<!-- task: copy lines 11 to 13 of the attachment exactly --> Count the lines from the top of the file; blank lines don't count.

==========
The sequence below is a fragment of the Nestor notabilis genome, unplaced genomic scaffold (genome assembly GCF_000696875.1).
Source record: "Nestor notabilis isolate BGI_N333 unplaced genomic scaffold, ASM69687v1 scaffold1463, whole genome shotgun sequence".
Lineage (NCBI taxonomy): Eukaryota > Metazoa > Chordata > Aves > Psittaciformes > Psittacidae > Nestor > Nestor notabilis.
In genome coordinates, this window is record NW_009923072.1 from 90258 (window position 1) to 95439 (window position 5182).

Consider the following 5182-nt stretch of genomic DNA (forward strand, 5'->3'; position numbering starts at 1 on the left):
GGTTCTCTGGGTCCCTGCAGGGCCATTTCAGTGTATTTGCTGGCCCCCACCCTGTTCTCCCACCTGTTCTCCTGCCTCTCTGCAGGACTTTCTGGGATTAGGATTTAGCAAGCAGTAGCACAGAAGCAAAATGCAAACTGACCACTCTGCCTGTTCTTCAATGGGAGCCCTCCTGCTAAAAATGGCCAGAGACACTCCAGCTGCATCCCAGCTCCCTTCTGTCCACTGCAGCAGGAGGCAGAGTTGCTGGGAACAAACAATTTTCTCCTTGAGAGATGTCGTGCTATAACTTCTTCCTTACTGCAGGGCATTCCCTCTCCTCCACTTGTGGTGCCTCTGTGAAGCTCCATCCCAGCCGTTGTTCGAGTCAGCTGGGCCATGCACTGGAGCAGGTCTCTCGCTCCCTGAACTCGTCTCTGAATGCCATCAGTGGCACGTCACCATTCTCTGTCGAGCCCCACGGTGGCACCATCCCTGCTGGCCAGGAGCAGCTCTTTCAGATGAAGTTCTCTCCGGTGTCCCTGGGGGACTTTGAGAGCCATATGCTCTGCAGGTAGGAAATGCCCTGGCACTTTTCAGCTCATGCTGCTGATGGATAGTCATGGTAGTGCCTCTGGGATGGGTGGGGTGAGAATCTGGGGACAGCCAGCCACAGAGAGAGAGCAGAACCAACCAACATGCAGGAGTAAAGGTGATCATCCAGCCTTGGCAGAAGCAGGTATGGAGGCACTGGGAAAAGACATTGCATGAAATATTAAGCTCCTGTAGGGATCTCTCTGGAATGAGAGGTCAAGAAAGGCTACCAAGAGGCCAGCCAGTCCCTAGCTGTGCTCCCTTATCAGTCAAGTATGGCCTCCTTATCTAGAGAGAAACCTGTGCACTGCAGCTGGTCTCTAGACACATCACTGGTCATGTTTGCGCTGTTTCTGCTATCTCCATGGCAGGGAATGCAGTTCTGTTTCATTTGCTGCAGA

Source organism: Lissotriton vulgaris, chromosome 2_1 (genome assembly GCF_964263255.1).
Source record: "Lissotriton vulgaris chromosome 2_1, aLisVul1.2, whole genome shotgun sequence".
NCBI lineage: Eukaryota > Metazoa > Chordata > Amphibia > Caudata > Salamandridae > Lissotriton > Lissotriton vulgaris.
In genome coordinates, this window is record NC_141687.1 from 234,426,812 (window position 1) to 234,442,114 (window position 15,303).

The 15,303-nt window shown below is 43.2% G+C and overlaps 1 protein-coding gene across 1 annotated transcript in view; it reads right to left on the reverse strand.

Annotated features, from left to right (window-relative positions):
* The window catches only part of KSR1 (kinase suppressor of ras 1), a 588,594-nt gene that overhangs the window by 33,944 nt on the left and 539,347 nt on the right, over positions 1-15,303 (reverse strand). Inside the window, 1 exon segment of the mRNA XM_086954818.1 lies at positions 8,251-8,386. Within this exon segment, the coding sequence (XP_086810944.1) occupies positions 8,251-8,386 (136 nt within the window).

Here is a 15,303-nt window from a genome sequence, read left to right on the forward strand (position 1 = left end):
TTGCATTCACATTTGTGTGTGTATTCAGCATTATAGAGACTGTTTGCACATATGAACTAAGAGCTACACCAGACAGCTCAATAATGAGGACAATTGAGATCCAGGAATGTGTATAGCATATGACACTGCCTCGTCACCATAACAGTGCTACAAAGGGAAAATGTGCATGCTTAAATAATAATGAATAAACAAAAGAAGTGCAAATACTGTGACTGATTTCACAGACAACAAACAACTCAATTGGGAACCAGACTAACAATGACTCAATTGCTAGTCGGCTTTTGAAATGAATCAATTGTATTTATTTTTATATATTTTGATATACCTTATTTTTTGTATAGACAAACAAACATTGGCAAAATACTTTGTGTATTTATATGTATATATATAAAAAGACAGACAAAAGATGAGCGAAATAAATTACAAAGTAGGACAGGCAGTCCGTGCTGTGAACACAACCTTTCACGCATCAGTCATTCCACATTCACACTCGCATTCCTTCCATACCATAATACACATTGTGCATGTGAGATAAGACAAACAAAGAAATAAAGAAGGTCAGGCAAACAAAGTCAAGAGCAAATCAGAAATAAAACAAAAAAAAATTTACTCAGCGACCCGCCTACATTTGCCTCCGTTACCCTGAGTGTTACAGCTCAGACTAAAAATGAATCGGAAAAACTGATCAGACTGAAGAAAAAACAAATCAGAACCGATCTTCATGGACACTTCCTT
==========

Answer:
The 15,303-nt window shown below is 43.2% G+C and overlaps 1 protein-coding gene across 1 annotated transcript in view; it reads right to left on the reverse strand.

Annotated features, from left to right (window-relative positions):
* The window catches only part of KSR1 (kinase suppressor of ras 1), a 588,594-nt gene that overhangs the window by 33,944 nt on the left and 539,347 nt on the right, over positions 1-15,303 (reverse strand). Inside the window, 1 exon segment of the mRNA XM_086954818.1 lies at positions 8,251-8,386. Within this exon segment, the coding sequence (XP_086810944.1) occupies positions 8,251-8,386 (136 nt within the window).